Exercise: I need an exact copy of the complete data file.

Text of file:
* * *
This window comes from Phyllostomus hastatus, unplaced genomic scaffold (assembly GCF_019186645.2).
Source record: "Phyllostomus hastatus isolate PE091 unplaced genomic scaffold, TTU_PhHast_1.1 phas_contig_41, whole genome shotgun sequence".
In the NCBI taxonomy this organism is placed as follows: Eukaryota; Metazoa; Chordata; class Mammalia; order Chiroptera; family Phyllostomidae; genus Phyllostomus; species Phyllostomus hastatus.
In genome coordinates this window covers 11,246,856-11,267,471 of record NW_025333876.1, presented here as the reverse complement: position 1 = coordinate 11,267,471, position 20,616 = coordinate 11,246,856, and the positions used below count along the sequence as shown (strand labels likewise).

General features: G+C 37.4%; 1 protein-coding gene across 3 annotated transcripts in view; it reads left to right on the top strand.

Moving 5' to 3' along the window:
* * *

This window comes from Phyllostomus hastatus, unplaced genomic scaffold (assembly GCF_019186645.2).
Source record: "Phyllostomus hastatus isolate PE091 unplaced genomic scaffold, TTU_PhHast_1.1 phas_contig_41, whole genome shotgun sequence".
In the NCBI taxonomy this organism is placed as follows: Eukaryota; Metazoa; Chordata; class Mammalia; order Chiroptera; family Phyllostomidae; genus Phyllostomus; species Phyllostomus hastatus.
In genome coordinates this window covers 11,246,856-11,267,471 of record NW_025333876.1, presented here as the reverse complement: position 1 = coordinate 11,267,471, position 20,616 = coordinate 11,246,856, and the positions used below count along the sequence as shown (strand labels likewise).

General features: G+C 37.4%; 1 protein-coding gene across 3 annotated transcripts in view; it reads left to right on the top strand.

Moving 5' to 3' along the window: